The Flood   3 comments

As always, be warned:

SPOILER ALERT! ALERT! ALERT!

SPOILER ALERT! ALERT! ALERT!

‘Before the Flood’ is a delightfully creepy episode. Like the prior episodes this season, it kept us on the edge of our chairs. However, unlike those other episodes, it also hit a couple of storytelling snags.

Side characters in Doctor Who are frequently wonderful, and these are no exception. Cass is if anything even more fabulous in this episode, with her skills developed as a deaf person coming to the fore. But the love stories among these characters felt contrived. It’s as if the writers feel that deep brotherly love and commitment among shipmates is not enough to heighten the interpersonal tension, and that only romantic love, especially unrequited or unspoken, can do that. I did enjoy the moment where Bennett told Lunn to declare his love and that he wish someone had advised him to do so. But I found it implausible that both male-female pairs should have the same experience, and I didn’t see Cass’ love for Lunn as romantic. I think I’d have appreciated it more if it wasn’t. Not everything in the world has to be about romance, after all.

Or maybe that’s just me.

The monster too was something of a weakness in this episode. While its introduction – the shifting and then empty shroud – was creepy in a good way, the rest felt rushed and formulaic. I never got why it was called the Fisher King – I’m not much of an Arthurian, so I had to look it up, and I don’t see the parallel. I wasn’t compelled by its motivation. The scene of running through the fake buildings to hide seemed like it was there just so we could have a running-through-corridors scene; I think a chase or stalking scene could have been done better. As monsters go, this wasn’t a particularly interesting one.

The fake people hanging around were pretty creepy though.

I’m also not a huge fan of circular plotting. Moffat used the device most notably in ‘Time Crash’ and the ‘Space/Time’ pair, more for comic effect than actual storytelling value. Here the “bootstrap paradox” carries most of the plot – but I don’t think it works any better. Watching the episode I thought Whithouse was commenting on the ridiculousness of the device, but looking back it looks more like he was reaffirming its value.

On the other hand, the story made use of the time loaf theory – in which everything has already happened – which is my personal favorite, and I appreciated it.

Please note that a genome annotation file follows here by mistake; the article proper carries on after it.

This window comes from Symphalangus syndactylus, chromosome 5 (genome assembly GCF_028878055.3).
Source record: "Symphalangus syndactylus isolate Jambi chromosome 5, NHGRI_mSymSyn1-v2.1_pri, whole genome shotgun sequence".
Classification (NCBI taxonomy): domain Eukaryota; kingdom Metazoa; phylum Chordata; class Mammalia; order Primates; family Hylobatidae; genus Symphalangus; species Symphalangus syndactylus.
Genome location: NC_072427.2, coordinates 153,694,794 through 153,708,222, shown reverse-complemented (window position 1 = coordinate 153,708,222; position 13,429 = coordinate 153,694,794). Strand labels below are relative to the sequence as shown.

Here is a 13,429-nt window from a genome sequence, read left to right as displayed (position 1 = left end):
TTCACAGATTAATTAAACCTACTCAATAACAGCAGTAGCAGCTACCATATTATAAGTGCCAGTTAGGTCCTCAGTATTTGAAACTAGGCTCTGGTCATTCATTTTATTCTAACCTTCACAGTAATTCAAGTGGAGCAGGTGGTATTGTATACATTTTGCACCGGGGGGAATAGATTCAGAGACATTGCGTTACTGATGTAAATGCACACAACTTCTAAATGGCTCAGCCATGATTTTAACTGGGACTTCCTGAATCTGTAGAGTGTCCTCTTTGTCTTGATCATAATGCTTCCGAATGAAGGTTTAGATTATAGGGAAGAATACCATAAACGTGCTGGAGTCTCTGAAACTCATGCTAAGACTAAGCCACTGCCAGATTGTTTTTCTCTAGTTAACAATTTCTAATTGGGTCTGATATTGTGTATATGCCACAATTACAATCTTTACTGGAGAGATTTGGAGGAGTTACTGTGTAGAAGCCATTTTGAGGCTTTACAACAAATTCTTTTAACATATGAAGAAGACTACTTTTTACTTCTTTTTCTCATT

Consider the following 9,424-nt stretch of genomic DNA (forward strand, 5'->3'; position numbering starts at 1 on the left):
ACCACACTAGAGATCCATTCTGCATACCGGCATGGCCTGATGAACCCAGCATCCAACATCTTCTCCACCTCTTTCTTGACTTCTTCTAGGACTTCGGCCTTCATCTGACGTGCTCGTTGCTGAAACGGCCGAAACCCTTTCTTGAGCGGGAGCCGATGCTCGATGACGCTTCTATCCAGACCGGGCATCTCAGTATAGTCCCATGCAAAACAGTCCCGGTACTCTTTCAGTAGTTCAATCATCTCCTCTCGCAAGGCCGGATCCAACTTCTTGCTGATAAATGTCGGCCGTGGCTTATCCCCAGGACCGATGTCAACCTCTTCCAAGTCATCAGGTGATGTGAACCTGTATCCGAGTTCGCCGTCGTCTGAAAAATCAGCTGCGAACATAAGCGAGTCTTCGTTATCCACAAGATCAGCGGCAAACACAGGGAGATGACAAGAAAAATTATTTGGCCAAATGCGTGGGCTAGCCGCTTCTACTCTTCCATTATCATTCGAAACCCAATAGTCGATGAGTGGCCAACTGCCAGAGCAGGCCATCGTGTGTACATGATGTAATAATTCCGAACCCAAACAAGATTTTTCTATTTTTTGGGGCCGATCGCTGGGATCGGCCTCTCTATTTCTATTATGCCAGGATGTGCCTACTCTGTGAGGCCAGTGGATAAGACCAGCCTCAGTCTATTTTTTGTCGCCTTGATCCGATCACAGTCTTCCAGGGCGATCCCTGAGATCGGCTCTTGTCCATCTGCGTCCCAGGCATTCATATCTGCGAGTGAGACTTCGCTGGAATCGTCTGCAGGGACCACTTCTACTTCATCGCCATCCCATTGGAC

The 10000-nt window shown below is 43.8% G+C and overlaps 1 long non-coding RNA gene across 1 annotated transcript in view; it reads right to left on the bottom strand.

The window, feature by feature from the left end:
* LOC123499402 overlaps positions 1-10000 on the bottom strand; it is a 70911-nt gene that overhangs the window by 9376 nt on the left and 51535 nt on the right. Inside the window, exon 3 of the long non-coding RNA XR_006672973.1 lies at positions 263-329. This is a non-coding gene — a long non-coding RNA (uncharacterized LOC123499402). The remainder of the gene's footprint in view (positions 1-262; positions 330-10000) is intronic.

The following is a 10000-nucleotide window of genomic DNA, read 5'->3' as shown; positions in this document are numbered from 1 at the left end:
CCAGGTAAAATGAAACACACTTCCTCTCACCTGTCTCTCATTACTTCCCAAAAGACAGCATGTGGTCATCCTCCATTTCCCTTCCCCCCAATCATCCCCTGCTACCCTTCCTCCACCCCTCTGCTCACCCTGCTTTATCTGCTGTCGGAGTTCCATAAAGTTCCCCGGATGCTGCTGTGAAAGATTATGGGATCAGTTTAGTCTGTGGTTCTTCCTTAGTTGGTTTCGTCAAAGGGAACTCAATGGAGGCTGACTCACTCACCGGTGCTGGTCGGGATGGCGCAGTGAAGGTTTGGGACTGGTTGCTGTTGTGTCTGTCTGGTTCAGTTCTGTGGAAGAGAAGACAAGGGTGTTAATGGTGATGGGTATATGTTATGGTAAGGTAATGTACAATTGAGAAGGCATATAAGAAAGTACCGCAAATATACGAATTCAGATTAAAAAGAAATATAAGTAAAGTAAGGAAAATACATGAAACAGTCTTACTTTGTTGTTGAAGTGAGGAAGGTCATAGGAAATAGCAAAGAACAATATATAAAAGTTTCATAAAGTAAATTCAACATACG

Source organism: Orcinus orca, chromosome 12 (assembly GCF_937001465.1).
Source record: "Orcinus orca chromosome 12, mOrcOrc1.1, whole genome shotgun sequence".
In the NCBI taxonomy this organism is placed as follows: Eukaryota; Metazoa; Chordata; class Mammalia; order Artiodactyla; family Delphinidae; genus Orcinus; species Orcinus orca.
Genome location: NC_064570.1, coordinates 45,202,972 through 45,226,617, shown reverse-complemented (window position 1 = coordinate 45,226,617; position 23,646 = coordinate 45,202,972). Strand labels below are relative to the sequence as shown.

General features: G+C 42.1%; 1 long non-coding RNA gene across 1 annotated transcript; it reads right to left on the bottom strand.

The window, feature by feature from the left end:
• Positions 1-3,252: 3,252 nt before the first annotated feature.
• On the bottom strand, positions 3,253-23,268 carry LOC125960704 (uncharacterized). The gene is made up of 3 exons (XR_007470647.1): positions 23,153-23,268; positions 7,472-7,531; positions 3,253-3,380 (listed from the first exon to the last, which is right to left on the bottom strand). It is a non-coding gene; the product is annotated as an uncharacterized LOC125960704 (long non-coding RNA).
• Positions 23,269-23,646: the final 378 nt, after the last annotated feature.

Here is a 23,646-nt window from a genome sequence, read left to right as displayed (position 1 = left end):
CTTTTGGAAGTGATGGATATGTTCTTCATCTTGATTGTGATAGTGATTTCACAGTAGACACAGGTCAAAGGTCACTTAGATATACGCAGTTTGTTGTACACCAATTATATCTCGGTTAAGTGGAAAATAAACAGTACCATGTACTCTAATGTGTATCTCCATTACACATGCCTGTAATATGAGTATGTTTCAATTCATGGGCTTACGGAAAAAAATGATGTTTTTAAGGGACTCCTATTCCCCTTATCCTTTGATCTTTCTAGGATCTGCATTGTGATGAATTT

The big item of course is O’Donnell’s death. The character’s fangirl outbursts endeared her to me greatly, so of course I was quite saddened to lose her. (I knew Bennett’s feels, as it were.) My second reaction – as a reader of feminist media criticism – was that she’d been needlessly fridged to serve Bennett’s man-pain. (Google those if you need them.) However, she is the only woman killed in the episode, and Bennett’s grief is required for the unspoken-love theme of the episode. Bennett is much more plausible in this role than O’Donnell would have been; joining UNIT in spite of his admitted cowardice presumably just to be near her, while she seems fearless enough to speak any feelings she might have – assuming she took the time to notice she had them. Ultimately, I appreciate the choice Whithouse made with these characters, even if I don’t entirely like it. 😥

Finally, I was left a bit baffled by the Doctor and Clara’s non-reaction to the death. Though this Doctor has shown himself to be callous, in the past he has at least acknowledged other characters’ pain (‘Into the Dalek’). And Clara seems uncharacteristically unaffected. In spite of her new careless nature, I would have expected at least a moment of sadness for O’Donnell. I did appreciate her words to Bennett but I felt that she would plausibly show at least a little feeling herself before shutting down. I know she’s on her way to becoming even more Doctor-like, but I don’t think this was sufficiently addressed in the episode.

All this for an episode I really liked very, very much. The Doctor’s breaking of the fourth wall was captivating, his guitar-playing a delight. (Particularly when it merged into the title music.) The story and the characters are all great; just maybe not as great as they could have been. I guess that’s what happens when a season starts so strong.

I look forward to Maisie Williams and ‘The Girl who Died.’

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3 responses to “The Flood

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  1. “I’m not much of an Arthurian, so I had to look it up, and I don’t see the parallel.”
    The Fisher King in legend was injured and had to wait for his people to find him and heal him (presumably by magic). This Fisher King was “dead” but had to broadcast for his people to find him and rescue him. I think that’s the connection. Very basic, but that’s what I think it was.

    Liked by 1 person

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